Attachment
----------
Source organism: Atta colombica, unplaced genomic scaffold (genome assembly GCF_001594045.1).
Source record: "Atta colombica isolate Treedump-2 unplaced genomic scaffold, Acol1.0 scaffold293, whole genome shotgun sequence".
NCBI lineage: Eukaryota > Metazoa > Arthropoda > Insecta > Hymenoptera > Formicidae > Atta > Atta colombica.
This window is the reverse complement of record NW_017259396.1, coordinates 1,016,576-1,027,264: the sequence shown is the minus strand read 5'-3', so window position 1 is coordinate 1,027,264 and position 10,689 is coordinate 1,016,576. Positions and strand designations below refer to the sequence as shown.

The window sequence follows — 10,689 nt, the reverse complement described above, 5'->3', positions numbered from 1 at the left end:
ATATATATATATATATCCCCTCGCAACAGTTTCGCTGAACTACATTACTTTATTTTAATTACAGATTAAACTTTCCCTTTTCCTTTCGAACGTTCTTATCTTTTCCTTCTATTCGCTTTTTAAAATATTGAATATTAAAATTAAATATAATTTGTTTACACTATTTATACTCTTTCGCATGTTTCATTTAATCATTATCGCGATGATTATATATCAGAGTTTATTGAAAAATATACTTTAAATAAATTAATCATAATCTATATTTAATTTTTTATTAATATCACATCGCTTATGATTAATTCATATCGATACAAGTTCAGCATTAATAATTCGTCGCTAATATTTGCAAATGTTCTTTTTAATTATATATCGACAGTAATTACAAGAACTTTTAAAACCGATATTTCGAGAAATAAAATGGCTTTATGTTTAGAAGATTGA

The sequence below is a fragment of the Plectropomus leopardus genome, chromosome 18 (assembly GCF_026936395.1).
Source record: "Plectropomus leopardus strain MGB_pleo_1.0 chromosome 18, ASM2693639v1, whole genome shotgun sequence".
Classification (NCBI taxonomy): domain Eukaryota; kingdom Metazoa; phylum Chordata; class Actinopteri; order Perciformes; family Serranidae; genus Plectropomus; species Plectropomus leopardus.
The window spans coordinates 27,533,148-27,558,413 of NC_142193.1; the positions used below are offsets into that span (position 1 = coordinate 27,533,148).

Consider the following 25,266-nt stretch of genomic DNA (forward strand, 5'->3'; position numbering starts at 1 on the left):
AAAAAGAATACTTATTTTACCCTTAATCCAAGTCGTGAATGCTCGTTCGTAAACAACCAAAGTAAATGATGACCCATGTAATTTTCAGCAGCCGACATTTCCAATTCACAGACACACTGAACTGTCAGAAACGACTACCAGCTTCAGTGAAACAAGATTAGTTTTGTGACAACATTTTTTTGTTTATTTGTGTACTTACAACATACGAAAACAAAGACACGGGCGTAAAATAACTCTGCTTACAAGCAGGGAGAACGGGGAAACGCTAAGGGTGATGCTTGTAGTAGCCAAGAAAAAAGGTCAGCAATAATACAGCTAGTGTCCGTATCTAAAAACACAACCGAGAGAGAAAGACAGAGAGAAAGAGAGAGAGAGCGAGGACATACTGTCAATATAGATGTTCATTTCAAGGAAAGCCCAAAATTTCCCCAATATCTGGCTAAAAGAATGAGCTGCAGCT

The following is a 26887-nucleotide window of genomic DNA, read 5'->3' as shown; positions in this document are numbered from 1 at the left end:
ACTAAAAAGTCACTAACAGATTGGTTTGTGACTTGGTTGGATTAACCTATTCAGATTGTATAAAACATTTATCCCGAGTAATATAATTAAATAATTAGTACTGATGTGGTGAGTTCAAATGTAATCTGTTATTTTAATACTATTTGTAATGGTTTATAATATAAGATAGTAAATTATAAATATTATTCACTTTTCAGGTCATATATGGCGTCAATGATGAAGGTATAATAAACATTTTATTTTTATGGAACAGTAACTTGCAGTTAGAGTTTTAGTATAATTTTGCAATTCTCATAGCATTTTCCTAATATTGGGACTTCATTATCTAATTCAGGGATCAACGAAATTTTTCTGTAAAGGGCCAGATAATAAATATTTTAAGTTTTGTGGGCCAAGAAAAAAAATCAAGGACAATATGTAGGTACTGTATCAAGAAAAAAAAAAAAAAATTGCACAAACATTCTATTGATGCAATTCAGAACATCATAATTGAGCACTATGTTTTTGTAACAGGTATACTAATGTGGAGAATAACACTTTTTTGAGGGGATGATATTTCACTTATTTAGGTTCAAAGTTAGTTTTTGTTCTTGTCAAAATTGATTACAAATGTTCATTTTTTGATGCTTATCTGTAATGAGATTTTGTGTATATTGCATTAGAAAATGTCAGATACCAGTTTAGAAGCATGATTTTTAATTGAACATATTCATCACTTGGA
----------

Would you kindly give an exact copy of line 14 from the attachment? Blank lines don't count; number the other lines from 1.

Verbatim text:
ACTAAAAAGTCACTAACAGATTGGTTTGTGACTTGGTTGGATTAACCTATTCAGATTGTATAAAACATTTATCCCGAGTAATATAATTAAATAATTAGTACTGATGTGGTGAGTTCAAATGTAATCTGTTATTTTAATACTATTTGTAATGGTTTATAATATAAGATAGTAAATTATAAATATTATTCACTTTTCAGGTCATATATGGCGTCAATGATGAAGGTATAATAAACATTTTATTTTTATGGAACAGTAACTTGCAGTTAGAGTTTTAGTATAATTTTGCAATTCTCATAGCATTTTCCTAATATTGGGACTTCATTATCTAATTCAGGGATCAACGAAATTTTTCTGTAAAGGGCCAGATAATAAATATTTTAAGTTTTGTGGGCCAAGAAAAAAAATCAAGGACAATATGTAGGTACTGTATCAAGAAAAAAAAAAAAAAATTGCACAAACATTCTATTGATGCAATTCAGAACATCATAATTGAGCACTATGTTTTTGTAACAGGTATACTAATGTGGAGAATAACACTTTTTTGAGGGGATGATATTTCACTTATTTAGGTTCAAAGTTAGTTTTTGTTCTTGTCAAAATTGATTACAAATGTTCATTTTTTGATGCTTATCTGTAATGAGATTTTGTGTATATTGCATTAGAAAATGTCAGATACCAGTTTAGAAGCATGATTTTTAATTGAACATATTCATCACTTGGA